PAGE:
Michigan Highways: Since 1997.

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M-22 & M-109 junction route signage in Glen Arbor, Michigan
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I-296 Route Marker
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Southern Terminus:    Jct US-131 & I-196/Gerald R Ford Frwy in downtown Grand Rapids
Northern Terminus:    Jct US-131 & I-96/M-37 in Walker, north of downtown Grand Rapids
Length: 3.189 miles – according to MDOT data
3.43 miles – according to Route Log and Finder List – Interstate Highways, FHWA
Maps: Route Map of I-296
Notes: I-296 is a little-known, unsigned Interstate highway connecting I-96 with I-196 in downtown Grand Rapids. One of the "original Interstates" from the initial Interstate plans of the late-1950s, I-296 was built simply as a part of the already-proposed Grand Rapids Expressway, which traces its roots back to plans in the late-1940s. In fact, by the time the I-296/US-131 freeway was opened to traffic, US-131 itself had been completed from M-43 at Kalamazoo northerly to downtown Grand Rapids—a distance of more than 45 miles! The I-296/US-131 freeway completed the Grand Rapids Expressway north through the city to I-96 on the north side of town. From that point, the US-131 freeway would push on northerly over the next few decades past Cadillac. 
  I-296 was co-signed with US-131 from the time the freeway was completed until 1980, when all I-296 route markers were removed from the freeway, leaving it signed solely as US-131. This was done to minimize motorist confusion, having a second route designation appear for only a 3.4-mile stretch on a US-131 freeway stretching from south of Kalamazoo to the North Country. I-296 is still an active designation and the 3.43 miles of US-131 from I-196 to I-96 is still an Interstate highway, even though it is not signed as such in the field.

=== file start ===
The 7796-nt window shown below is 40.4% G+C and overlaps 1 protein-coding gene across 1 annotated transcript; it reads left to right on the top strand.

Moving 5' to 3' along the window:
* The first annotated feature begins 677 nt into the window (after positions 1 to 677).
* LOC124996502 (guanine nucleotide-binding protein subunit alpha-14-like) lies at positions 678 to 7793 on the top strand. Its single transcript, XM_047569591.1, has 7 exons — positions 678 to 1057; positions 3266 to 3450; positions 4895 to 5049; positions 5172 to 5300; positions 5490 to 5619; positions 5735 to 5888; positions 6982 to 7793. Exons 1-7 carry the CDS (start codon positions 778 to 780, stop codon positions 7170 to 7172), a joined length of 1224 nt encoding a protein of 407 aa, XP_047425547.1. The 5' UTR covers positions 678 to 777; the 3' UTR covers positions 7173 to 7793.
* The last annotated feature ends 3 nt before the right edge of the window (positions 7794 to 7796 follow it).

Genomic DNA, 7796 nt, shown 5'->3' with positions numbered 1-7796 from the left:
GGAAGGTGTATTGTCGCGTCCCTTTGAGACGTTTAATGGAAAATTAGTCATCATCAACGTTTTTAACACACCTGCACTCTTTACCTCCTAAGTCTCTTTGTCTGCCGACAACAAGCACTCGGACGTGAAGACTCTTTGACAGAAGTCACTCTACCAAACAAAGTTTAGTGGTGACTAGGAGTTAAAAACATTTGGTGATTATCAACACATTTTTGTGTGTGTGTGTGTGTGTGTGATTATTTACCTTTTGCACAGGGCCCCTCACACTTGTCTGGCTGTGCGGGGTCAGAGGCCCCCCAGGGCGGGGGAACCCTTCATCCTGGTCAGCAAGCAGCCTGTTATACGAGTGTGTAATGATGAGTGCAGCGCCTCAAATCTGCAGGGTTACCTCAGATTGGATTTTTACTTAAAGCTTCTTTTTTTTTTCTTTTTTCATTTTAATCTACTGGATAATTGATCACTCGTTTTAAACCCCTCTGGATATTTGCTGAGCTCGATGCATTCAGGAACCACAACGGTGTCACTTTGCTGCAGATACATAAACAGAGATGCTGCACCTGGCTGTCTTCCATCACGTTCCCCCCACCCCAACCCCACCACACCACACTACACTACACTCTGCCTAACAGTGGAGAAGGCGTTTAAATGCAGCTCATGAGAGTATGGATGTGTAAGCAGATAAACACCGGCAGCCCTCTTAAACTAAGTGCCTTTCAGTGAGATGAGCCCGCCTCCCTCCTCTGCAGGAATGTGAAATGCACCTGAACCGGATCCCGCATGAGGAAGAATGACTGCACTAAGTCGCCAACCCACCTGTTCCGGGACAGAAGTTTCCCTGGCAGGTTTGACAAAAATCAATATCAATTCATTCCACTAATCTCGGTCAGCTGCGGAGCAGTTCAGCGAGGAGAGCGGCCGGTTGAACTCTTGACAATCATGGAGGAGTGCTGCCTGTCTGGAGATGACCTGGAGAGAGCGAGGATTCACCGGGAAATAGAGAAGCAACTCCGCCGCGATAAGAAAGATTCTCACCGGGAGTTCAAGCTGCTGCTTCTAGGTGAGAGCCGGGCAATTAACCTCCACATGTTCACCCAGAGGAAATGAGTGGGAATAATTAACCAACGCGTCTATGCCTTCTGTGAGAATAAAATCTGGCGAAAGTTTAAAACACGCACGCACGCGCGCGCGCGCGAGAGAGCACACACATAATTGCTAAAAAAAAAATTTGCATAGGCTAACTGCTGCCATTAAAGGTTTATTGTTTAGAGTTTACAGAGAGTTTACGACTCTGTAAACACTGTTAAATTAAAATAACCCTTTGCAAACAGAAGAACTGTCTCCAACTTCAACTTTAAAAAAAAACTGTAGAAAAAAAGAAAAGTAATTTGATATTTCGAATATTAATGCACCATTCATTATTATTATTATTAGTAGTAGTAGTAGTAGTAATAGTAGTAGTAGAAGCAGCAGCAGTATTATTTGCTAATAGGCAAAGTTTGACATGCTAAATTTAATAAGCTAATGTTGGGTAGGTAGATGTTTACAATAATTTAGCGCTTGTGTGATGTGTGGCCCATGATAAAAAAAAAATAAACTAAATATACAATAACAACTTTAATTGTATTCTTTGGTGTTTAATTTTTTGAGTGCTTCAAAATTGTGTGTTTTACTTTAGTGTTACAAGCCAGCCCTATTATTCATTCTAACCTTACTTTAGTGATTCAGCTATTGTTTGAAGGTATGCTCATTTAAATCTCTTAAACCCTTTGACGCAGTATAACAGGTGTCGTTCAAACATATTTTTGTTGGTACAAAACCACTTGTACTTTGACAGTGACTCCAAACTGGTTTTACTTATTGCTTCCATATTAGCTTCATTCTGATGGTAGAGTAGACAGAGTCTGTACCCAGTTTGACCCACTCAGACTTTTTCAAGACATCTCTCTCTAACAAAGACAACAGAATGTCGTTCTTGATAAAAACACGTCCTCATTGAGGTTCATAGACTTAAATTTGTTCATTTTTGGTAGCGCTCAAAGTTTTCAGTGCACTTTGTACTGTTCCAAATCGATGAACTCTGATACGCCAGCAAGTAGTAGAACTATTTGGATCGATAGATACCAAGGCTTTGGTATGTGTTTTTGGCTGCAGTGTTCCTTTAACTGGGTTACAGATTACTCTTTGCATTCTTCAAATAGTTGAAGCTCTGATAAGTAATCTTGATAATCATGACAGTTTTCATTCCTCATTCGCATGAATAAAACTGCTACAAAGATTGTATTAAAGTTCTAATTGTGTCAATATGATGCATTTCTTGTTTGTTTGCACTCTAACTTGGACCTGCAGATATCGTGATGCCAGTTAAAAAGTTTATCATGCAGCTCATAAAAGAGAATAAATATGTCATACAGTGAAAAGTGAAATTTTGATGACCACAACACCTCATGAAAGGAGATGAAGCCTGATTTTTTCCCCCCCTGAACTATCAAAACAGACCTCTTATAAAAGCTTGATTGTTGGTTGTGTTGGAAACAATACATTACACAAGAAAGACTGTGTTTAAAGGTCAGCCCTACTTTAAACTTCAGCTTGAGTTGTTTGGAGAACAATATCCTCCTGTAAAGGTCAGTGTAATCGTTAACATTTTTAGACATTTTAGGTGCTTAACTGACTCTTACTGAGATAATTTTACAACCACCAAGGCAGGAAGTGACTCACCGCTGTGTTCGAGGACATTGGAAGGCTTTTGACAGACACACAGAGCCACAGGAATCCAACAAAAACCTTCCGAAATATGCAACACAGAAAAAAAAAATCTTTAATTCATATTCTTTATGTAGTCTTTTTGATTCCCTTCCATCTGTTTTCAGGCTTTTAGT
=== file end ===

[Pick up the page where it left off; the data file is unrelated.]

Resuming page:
From an MDOT/FHWA report prepared in 1981 to follow-up on a freeway signing project along I-96 north of Grand Rapids, the following information on the "un-signing" of I-296 is included, confirming what had been previously surmised regarding the removal of I-296 signs:

"Review of the route marking system, as part of the Positive Guidance project, indicated that the I-296 markers were confusing and unnecessary. The red, white, and blue Interstate shields for I-96 and I-296 were easily confused. In addition, the previous signing system included shields for US-131 NORTH, US-131 SOUTH, and M-37. The five route markers may have resulted in an information "overload"; elimination of the I-296 markers resulted in a simpler signing system."
"I-296 formerly was coincident with US-131 for a three-mile segment between I-96 and I-196. Since US-131 is the major north/south freeway in the area, the I-296 designation served no useful purpose other than to designate an Interstate routing. With concurrence from the FHWA and AASHTO (American Association of State Highway and Transportation Officials), the I-296 designation was eliminated from all road signs, as well as from the official transportation map. However, the three-mile segment of US-131 remains as part of the official Interstate system even though it is not so designated on the signs."

  New! 2023-11 In the mid/late-1950s prior to the designation of the various Interstate routes around the state, the northern portion of the "Grand Rapids Expressway" between downtown Grand Rapids and the proposed "US-16 Relocation" (present-day I-96) was referred to as "US-16 Business, Relocation" for a short perood of time. This implies the planned designation for what later became I-296/US-131 and is today just US-131 was to have been part of the BUS US-16 route at Grand Rapids once completed. The existing BUS US-16 route along Monroe Ave, Leonard St and Remembrance Rd would have then been transferred to local control.